Expression of therapeutic gene in blood cells (lymphocytes, red cells, granulocytes) or bone marrow derived cells (macrophages in brain, liver, lung, etc..) has major therapeutic interest in many human diseases, including in particular cancers (leukemia) and a large number of rare inherited diseases. Among these rare diseases are those for which the expression of the therapeutic gene must be achieved in specific blood cell population, for example, red cells for thalassemia and sickle cell disease that affect several hundreds of thousands of patients around the world, in lymphocytes or granulocytes for several inherited inmmunodeficiency disorders, and those for which the therapeutic gene must be expressed in brain macrophages (also called microglia), as is the case in a subset of inherited neurodegenerative diseases that affect the cerebral cortex, the white matter or both (Hurler disease, metachromatic leukodystrophy and X-linked adrenoleukodystrophy).
For nearly all these diseases, the expression of the therapeutic gene and therefore the therapeutic protein must be achieved for the entire life of the patient. Given the limited half-life of lymphocytes, red cells, granulocytes and macrophages, long-term expression can be obtained only if one succeeds in expressing the therapeutic gene in bone marrow cells that give continuously rise to lymphocytes, red cells, granulocytes and macrophages during the life of human, i .e, the so-called hematopoietic stem cells.
For all the inherited diseases mentioned above, this aim has been successfully achieved through a bone marrow transplantation procedure, also called allogenic hematopoietic stem cell transplantation. Allogenic bone marrow transplantation requires however that a matched-HLA donor (unrelated voluntary donor or cord blood) be found and this procedure remains associated with significant morbidity and mortality risks (failure of/incomplete grafting, graft versus host disease, chronic immune insufficiency). Transplanting the patient's own bone marrow cells into which the therapeutic gene has been introduced would circumvent the need for a donor, and eliminate many risks of bone marrow transplantation, in particular the risk of graft versus host disease.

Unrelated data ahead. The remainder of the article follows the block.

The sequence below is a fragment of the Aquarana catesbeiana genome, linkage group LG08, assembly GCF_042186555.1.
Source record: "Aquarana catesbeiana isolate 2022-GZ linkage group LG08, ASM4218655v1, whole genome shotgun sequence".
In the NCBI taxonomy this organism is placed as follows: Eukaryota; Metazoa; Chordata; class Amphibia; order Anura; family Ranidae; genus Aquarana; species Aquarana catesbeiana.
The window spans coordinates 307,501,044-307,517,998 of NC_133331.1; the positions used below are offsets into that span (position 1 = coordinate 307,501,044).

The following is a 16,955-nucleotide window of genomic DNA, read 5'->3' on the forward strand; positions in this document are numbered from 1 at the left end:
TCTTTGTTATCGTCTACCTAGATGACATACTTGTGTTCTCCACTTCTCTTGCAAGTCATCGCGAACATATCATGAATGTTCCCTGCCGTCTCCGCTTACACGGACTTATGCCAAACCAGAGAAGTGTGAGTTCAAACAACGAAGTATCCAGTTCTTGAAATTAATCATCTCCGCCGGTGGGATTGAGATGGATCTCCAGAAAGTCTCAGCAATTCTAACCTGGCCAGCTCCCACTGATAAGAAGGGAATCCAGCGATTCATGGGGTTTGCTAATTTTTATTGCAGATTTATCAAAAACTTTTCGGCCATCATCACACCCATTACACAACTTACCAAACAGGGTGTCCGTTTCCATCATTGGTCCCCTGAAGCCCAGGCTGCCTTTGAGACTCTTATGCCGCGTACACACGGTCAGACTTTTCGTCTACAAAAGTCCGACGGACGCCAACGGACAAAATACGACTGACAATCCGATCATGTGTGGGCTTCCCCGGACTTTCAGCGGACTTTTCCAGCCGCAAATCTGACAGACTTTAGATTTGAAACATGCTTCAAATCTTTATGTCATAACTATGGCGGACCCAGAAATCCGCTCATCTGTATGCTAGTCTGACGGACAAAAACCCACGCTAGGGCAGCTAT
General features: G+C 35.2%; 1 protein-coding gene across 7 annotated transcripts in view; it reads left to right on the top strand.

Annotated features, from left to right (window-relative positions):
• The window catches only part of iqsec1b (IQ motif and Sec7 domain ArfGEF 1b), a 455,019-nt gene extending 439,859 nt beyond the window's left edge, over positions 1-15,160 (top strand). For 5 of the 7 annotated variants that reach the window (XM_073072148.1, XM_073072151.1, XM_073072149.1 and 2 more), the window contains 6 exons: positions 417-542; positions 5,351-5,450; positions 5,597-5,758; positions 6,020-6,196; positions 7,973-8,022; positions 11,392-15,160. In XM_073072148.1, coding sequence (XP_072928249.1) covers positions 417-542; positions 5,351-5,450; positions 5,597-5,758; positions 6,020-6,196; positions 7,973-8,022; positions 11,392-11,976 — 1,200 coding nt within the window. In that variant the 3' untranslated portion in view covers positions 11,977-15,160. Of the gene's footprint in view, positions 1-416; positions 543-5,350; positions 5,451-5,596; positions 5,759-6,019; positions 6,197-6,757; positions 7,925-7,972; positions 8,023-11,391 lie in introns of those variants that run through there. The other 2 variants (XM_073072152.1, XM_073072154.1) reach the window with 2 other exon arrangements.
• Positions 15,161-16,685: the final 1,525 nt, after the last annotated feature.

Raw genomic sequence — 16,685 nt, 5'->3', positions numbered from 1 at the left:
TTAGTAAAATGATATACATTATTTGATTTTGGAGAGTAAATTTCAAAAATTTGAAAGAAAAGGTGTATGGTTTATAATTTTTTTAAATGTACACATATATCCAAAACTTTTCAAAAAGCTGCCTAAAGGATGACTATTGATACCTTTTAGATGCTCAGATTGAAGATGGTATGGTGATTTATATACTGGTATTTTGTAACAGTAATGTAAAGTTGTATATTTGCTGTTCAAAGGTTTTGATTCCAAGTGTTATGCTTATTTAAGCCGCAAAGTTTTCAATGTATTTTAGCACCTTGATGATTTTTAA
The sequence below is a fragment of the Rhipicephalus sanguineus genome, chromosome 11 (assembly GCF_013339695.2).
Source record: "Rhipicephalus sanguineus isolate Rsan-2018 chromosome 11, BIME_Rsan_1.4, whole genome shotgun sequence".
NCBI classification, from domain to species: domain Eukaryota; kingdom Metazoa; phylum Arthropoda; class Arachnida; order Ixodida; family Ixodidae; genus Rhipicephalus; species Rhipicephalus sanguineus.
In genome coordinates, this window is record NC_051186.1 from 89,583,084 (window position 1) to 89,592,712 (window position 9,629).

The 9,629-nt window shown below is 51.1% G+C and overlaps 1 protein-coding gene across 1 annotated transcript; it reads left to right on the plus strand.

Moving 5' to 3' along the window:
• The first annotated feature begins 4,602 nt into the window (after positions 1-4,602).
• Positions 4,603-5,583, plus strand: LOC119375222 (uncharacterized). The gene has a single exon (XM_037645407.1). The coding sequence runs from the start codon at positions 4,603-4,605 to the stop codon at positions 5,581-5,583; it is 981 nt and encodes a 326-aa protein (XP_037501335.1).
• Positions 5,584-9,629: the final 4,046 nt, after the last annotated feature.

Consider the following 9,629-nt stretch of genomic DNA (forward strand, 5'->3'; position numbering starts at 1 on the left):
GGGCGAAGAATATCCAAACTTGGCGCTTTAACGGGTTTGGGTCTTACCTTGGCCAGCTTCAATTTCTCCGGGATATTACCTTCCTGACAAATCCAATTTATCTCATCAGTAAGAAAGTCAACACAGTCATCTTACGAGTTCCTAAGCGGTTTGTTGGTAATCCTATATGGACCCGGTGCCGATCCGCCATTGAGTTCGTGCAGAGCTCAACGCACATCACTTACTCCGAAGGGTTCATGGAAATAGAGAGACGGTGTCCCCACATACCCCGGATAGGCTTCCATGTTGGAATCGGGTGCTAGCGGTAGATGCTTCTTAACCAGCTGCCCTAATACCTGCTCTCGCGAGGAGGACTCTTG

Up to now, this gene therapy strategy has proved to be successful in only two very rare inherited forms of severe combined immunodeficiency disorders (SCID) : the adenosine desaminase (ADA) deficiency and the deficiency of the common γ chain (SCID-X1). The γ chain is common to five cytokine receptors, all of which are necessary for the development of T lymphocytes. In ADA deficiency and SCID-X1, the transfer of the therapeutic gene in hematopoietic stem cells of patients was achieved using a defective Moloney murine leukemia virus vector. This kind of gene therapy vector is poorly effective in transferring genes into non-dividing cells such as hematopoietic stem cells. In these 2 diseases, very few early hematopoietic progenitors were corrected initially, but clinical benefits (i.e repairing the immune system of patients) were obtained because, the few lymphocytes that originate from corrected hematopoietic progenitor cells expanded because of selective advantage that corrected/normal cells have over diseased cells. This property of selective advantage occurs in very few diseases and gene transfer using Moloney murine leukemia virus vector is therefore useless for most diseases.
With progresses made in the field of AIDS research, it has been possible to design a HIV1-derived gene therapy vector that is defective for replication (non-infectious), but that keeps an essential property of HIV-1 virus : the potential to transfer DNA material and therefore the therapeutic gene into non-dividing cells.